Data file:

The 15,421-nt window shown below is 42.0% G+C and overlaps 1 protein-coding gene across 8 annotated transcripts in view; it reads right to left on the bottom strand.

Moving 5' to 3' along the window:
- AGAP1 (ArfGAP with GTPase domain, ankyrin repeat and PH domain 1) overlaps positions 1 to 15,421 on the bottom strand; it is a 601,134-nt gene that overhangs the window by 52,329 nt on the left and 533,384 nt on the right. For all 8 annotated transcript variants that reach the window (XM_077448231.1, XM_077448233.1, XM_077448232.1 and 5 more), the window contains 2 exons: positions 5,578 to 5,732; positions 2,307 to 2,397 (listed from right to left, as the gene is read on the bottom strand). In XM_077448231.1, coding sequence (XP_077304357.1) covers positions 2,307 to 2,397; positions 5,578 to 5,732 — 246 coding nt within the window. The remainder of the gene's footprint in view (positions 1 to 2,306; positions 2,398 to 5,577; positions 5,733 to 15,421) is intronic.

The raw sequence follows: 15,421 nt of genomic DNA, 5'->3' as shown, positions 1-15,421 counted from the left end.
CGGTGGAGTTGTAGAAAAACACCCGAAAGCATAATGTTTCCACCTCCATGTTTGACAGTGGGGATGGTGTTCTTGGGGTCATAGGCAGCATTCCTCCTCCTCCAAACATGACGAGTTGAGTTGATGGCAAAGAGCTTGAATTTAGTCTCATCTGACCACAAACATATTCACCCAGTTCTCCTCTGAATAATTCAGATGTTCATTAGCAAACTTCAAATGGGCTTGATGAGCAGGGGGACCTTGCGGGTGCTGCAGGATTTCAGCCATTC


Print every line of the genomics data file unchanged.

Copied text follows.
The 15,421-nt window shown below is 42.0% G+C and overlaps 1 protein-coding gene across 8 annotated transcripts in view; it reads right to left on the bottom strand.

Moving 5' to 3' along the window:
- AGAP1 (ArfGAP with GTPase domain, ankyrin repeat and PH domain 1) overlaps positions 1 to 15,421 on the bottom strand; it is a 601,134-nt gene that overhangs the window by 52,329 nt on the left and 533,384 nt on the right. For all 8 annotated transcript variants that reach the window (XM_077448231.1, XM_077448233.1, XM_077448232.1 and 5 more), the window contains 2 exons: positions 5,578 to 5,732; positions 2,307 to 2,397 (listed from right to left, as the gene is read on the bottom strand). In XM_077448231.1, coding sequence (XP_077304357.1) covers positions 2,307 to 2,397; positions 5,578 to 5,732 — 246 coding nt within the window. The remainder of the gene's footprint in view (positions 1 to 2,306; positions 2,398 to 5,577; positions 5,733 to 15,421) is intronic.

The raw sequence follows: 15,421 nt of genomic DNA, 5'->3' as shown, positions 1-15,421 counted from the left end.
CGGTGGAGTTGTAGAAAAACACCCGAAAGCATAATGTTTCCACCTCCATGTTTGACAGTGGGGATGGTGTTCTTGGGGTCATAGGCAGCATTCCTCCTCCTCCAAACATGACGAGTTGAGTTGATGGCAAAGAGCTTGAATTTAGTCTCATCTGACCACAAACATATTCACCCAGTTCTCCTCTGAATAATTCAGATGTTCATTAGCAAACTTCAAATGGGCTTGATGAGCAGGGGGACCTTGCGGGTGCTGCAGGATTTCAGCCATTC